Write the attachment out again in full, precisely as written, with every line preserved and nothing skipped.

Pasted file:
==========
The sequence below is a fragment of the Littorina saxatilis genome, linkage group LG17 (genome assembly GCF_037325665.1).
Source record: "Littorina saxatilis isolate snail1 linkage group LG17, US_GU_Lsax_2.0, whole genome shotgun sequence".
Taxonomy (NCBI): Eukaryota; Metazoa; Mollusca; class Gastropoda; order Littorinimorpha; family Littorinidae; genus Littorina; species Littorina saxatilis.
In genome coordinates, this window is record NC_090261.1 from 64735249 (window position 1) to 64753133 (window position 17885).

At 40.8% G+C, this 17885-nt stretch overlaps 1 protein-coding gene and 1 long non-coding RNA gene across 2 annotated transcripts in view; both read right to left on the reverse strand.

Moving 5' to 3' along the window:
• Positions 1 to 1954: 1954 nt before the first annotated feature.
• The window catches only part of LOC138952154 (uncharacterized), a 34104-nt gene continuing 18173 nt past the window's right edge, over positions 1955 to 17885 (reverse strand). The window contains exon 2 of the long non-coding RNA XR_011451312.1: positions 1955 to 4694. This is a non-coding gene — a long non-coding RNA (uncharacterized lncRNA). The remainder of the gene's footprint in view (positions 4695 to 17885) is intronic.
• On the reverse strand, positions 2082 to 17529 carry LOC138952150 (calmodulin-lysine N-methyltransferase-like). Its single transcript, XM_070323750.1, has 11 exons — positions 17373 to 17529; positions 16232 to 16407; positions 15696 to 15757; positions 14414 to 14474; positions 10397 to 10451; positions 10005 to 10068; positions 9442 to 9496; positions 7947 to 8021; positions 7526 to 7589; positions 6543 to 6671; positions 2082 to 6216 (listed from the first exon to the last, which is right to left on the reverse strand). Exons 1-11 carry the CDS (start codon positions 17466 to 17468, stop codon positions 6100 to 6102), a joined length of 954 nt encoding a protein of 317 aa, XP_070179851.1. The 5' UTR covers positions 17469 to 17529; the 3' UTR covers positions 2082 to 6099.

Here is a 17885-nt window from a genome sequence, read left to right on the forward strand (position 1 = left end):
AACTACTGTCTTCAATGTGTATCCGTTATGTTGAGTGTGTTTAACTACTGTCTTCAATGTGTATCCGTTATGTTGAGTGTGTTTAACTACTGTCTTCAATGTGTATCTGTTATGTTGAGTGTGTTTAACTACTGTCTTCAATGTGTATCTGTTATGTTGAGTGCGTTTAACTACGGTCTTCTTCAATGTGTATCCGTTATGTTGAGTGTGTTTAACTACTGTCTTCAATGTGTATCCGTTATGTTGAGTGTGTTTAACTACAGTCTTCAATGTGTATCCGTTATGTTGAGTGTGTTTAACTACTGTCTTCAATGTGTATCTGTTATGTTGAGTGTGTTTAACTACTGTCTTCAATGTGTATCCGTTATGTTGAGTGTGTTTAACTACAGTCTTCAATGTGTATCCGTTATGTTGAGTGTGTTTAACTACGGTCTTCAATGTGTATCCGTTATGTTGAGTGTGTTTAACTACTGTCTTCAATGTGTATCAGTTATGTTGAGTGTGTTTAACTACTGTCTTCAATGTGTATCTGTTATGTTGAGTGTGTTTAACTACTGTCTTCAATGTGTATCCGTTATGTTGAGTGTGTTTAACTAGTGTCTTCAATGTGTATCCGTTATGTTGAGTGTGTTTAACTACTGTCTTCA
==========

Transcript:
The sequence below is a fragment of the Littorina saxatilis genome, linkage group LG17 (genome assembly GCF_037325665.1).
Source record: "Littorina saxatilis isolate snail1 linkage group LG17, US_GU_Lsax_2.0, whole genome shotgun sequence".
Taxonomy (NCBI): Eukaryota; Metazoa; Mollusca; class Gastropoda; order Littorinimorpha; family Littorinidae; genus Littorina; species Littorina saxatilis.
In genome coordinates, this window is record NC_090261.1 from 64735249 (window position 1) to 64753133 (window position 17885).

At 40.8% G+C, this 17885-nt stretch overlaps 1 protein-coding gene and 1 long non-coding RNA gene across 2 annotated transcripts in view; both read right to left on the reverse strand.

Moving 5' to 3' along the window:
• Positions 1 to 1954: 1954 nt before the first annotated feature.
• The window catches only part of LOC138952154 (uncharacterized), a 34104-nt gene continuing 18173 nt past the window's right edge, over positions 1955 to 17885 (reverse strand). The window contains exon 2 of the long non-coding RNA XR_011451312.1: positions 1955 to 4694. This is a non-coding gene — a long non-coding RNA (uncharacterized lncRNA). The remainder of the gene's footprint in view (positions 4695 to 17885) is intronic.
• On the reverse strand, positions 2082 to 17529 carry LOC138952150 (calmodulin-lysine N-methyltransferase-like). Its single transcript, XM_070323750.1, has 11 exons — positions 17373 to 17529; positions 16232 to 16407; positions 15696 to 15757; positions 14414 to 14474; positions 10397 to 10451; positions 10005 to 10068; positions 9442 to 9496; positions 7947 to 8021; positions 7526 to 7589; positions 6543 to 6671; positions 2082 to 6216 (listed from the first exon to the last, which is right to left on the reverse strand). Exons 1-11 carry the CDS (start codon positions 17466 to 17468, stop codon positions 6100 to 6102), a joined length of 954 nt encoding a protein of 317 aa, XP_070179851.1. The 5' UTR covers positions 17469 to 17529; the 3' UTR covers positions 2082 to 6099.

Here is a 17885-nt window from a genome sequence, read left to right on the forward strand (position 1 = left end):
AACTACTGTCTTCAATGTGTATCCGTTATGTTGAGTGTGTTTAACTACTGTCTTCAATGTGTATCCGTTATGTTGAGTGTGTTTAACTACTGTCTTCAATGTGTATCTGTTATGTTGAGTGTGTTTAACTACTGTCTTCAATGTGTATCTGTTATGTTGAGTGCGTTTAACTACGGTCTTCTTCAATGTGTATCCGTTATGTTGAGTGTGTTTAACTACTGTCTTCAATGTGTATCCGTTATGTTGAGTGTGTTTAACTACAGTCTTCAATGTGTATCCGTTATGTTGAGTGTGTTTAACTACTGTCTTCAATGTGTATCTGTTATGTTGAGTGTGTTTAACTACTGTCTTCAATGTGTATCCGTTATGTTGAGTGTGTTTAACTACAGTCTTCAATGTGTATCCGTTATGTTGAGTGTGTTTAACTACGGTCTTCAATGTGTATCCGTTATGTTGAGTGTGTTTAACTACTGTCTTCAATGTGTATCAGTTATGTTGAGTGTGTTTAACTACTGTCTTCAATGTGTATCTGTTATGTTGAGTGTGTTTAACTACTGTCTTCAATGTGTATCCGTTATGTTGAGTGTGTTTAACTAGTGTCTTCAATGTGTATCCGTTATGTTGAGTGTGTTTAACTACTGTCTTCA